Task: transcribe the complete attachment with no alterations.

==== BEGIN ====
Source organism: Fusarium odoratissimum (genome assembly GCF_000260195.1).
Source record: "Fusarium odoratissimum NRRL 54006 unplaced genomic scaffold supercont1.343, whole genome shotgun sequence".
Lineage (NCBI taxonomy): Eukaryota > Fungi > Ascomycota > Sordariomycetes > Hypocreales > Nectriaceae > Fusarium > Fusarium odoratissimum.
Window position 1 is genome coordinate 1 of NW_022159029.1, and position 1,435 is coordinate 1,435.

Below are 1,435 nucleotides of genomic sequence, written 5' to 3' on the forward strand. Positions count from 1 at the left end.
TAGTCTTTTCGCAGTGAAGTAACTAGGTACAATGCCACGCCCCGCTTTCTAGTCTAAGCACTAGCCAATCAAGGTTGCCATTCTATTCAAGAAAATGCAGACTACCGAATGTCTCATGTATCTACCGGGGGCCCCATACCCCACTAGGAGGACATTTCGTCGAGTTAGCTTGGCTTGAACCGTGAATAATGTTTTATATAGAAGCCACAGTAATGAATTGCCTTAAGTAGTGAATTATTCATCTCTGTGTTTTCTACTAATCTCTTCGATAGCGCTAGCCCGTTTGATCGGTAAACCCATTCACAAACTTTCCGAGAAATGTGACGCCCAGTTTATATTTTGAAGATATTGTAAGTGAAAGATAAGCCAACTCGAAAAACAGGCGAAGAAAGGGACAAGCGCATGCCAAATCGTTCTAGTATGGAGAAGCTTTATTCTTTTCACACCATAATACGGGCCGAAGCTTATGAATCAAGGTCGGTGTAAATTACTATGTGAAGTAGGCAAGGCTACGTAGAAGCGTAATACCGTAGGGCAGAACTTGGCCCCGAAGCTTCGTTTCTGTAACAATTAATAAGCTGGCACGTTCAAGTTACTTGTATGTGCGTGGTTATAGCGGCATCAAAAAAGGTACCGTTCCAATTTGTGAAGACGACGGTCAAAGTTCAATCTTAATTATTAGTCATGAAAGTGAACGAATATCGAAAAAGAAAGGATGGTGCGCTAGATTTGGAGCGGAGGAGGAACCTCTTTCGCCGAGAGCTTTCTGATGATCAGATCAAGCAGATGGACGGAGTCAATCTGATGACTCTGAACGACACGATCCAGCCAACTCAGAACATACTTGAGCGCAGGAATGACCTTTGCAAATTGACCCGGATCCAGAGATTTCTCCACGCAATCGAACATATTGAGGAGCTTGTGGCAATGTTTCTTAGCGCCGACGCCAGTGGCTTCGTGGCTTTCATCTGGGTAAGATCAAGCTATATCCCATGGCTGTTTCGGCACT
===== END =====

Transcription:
Source organism: Fusarium odoratissimum (genome assembly GCF_000260195.1).
Source record: "Fusarium odoratissimum NRRL 54006 unplaced genomic scaffold supercont1.343, whole genome shotgun sequence".
Lineage (NCBI taxonomy): Eukaryota > Fungi > Ascomycota > Sordariomycetes > Hypocreales > Nectriaceae > Fusarium > Fusarium odoratissimum.
Window position 1 is genome coordinate 1 of NW_022159029.1, and position 1,435 is coordinate 1,435.

Below are 1,435 nucleotides of genomic sequence, written 5' to 3' on the forward strand. Positions count from 1 at the left end.
TAGTCTTTTCGCAGTGAAGTAACTAGGTACAATGCCACGCCCCGCTTTCTAGTCTAAGCACTAGCCAATCAAGGTTGCCATTCTATTCAAGAAAATGCAGACTACCGAATGTCTCATGTATCTACCGGGGGCCCCATACCCCACTAGGAGGACATTTCGTCGAGTTAGCTTGGCTTGAACCGTGAATAATGTTTTATATAGAAGCCACAGTAATGAATTGCCTTAAGTAGTGAATTATTCATCTCTGTGTTTTCTACTAATCTCTTCGATAGCGCTAGCCCGTTTGATCGGTAAACCCATTCACAAACTTTCCGAGAAATGTGACGCCCAGTTTATATTTTGAAGATATTGTAAGTGAAAGATAAGCCAACTCGAAAAACAGGCGAAGAAAGGGACAAGCGCATGCCAAATCGTTCTAGTATGGAGAAGCTTTATTCTTTTCACACCATAATACGGGCCGAAGCTTATGAATCAAGGTCGGTGTAAATTACTATGTGAAGTAGGCAAGGCTACGTAGAAGCGTAATACCGTAGGGCAGAACTTGGCCCCGAAGCTTCGTTTCTGTAACAATTAATAAGCTGGCACGTTCAAGTTACTTGTATGTGCGTGGTTATAGCGGCATCAAAAAAGGTACCGTTCCAATTTGTGAAGACGACGGTCAAAGTTCAATCTTAATTATTAGTCATGAAAGTGAACGAATATCGAAAAAGAAAGGATGGTGCGCTAGATTTGGAGCGGAGGAGGAACCTCTTTCGCCGAGAGCTTTCTGATGATCAGATCAAGCAGATGGACGGAGTCAATCTGATGACTCTGAACGACACGATCCAGCCAACTCAGAACATACTTGAGCGCAGGAATGACCTTTGCAAATTGACCCGGATCCAGAGATTTCTCCACGCAATCGAACATATTGAGGAGCTTGTGGCAATGTTTCTTAGCGCCGACGCCAGTGGCTTCGTGGCTTTCATCTGGGTAAGATCAAGCTATATCCCATGGCTGTTTCGGCACT